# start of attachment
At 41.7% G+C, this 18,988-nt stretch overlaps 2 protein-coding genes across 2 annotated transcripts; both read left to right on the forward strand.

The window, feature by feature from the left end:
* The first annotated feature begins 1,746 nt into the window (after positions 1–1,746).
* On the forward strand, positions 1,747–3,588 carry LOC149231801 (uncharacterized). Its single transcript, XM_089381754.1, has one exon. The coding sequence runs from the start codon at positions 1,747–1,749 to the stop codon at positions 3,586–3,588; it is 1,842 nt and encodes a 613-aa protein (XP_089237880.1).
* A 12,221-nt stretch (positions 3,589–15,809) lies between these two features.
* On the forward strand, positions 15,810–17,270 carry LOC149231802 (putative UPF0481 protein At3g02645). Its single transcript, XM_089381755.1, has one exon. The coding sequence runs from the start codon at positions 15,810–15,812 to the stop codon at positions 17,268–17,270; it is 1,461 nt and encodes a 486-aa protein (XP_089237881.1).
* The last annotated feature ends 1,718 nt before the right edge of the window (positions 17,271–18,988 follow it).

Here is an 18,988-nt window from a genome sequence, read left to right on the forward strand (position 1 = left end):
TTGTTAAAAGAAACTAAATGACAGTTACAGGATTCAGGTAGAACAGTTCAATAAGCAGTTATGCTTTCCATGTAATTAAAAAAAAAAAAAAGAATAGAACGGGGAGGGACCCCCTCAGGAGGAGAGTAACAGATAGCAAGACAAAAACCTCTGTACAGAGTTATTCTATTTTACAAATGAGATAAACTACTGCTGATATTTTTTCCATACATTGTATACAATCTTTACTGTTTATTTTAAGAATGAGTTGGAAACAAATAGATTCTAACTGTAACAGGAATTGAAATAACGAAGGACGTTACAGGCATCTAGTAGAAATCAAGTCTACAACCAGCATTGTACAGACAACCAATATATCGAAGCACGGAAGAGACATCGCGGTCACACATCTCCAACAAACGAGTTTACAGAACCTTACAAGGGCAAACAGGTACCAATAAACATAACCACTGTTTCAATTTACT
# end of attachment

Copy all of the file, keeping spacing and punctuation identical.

At 41.7% G+C, this 18,988-nt stretch overlaps 2 protein-coding genes across 2 annotated transcripts; both read left to right on the forward strand.

The window, feature by feature from the left end:
* The first annotated feature begins 1,746 nt into the window (after positions 1–1,746).
* On the forward strand, positions 1,747–3,588 carry LOC149231801 (uncharacterized). Its single transcript, XM_089381754.1, has one exon. The coding sequence runs from the start codon at positions 1,747–1,749 to the stop codon at positions 3,586–3,588; it is 1,842 nt and encodes a 613-aa protein (XP_089237880.1).
* A 12,221-nt stretch (positions 3,589–15,809) lies between these two features.
* On the forward strand, positions 15,810–17,270 carry LOC149231802 (putative UPF0481 protein At3g02645). Its single transcript, XM_089381755.1, has one exon. The coding sequence runs from the start codon at positions 15,810–15,812 to the stop codon at positions 17,268–17,270; it is 1,461 nt and encodes a 486-aa protein (XP_089237881.1).
* The last annotated feature ends 1,718 nt before the right edge of the window (positions 17,271–18,988 follow it).

Here is an 18,988-nt window from a genome sequence, read left to right on the forward strand (position 1 = left end):
TTGTTAAAAGAAACTAAATGACAGTTACAGGATTCAGGTAGAACAGTTCAATAAGCAGTTATGCTTTCCATGTAATTAAAAAAAAAAAAAAGAATAGAACGGGGAGGGACCCCCTCAGGAGGAGAGTAACAGATAGCAAGACAAAAACCTCTGTACAGAGTTATTCTATTTTACAAATGAGATAAACTACTGCTGATATTTTTTCCATACATTGTATACAATCTTTACTGTTTATTTTAAGAATGAGTTGGAAACAAATAGATTCTAACTGTAACAGGAATTGAAATAACGAAGGACGTTACAGGCATCTAGTAGAAATCAAGTCTACAACCAGCATTGTACAGACAACCAATATATCGAAGCACGGAAGAGACATCGCGGTCACACATCTCCAACAAACGAGTTTACAGAACCTTACAAGGGCAAACAGGTACCAATAAACATAACCACTGTTTCAATTTACT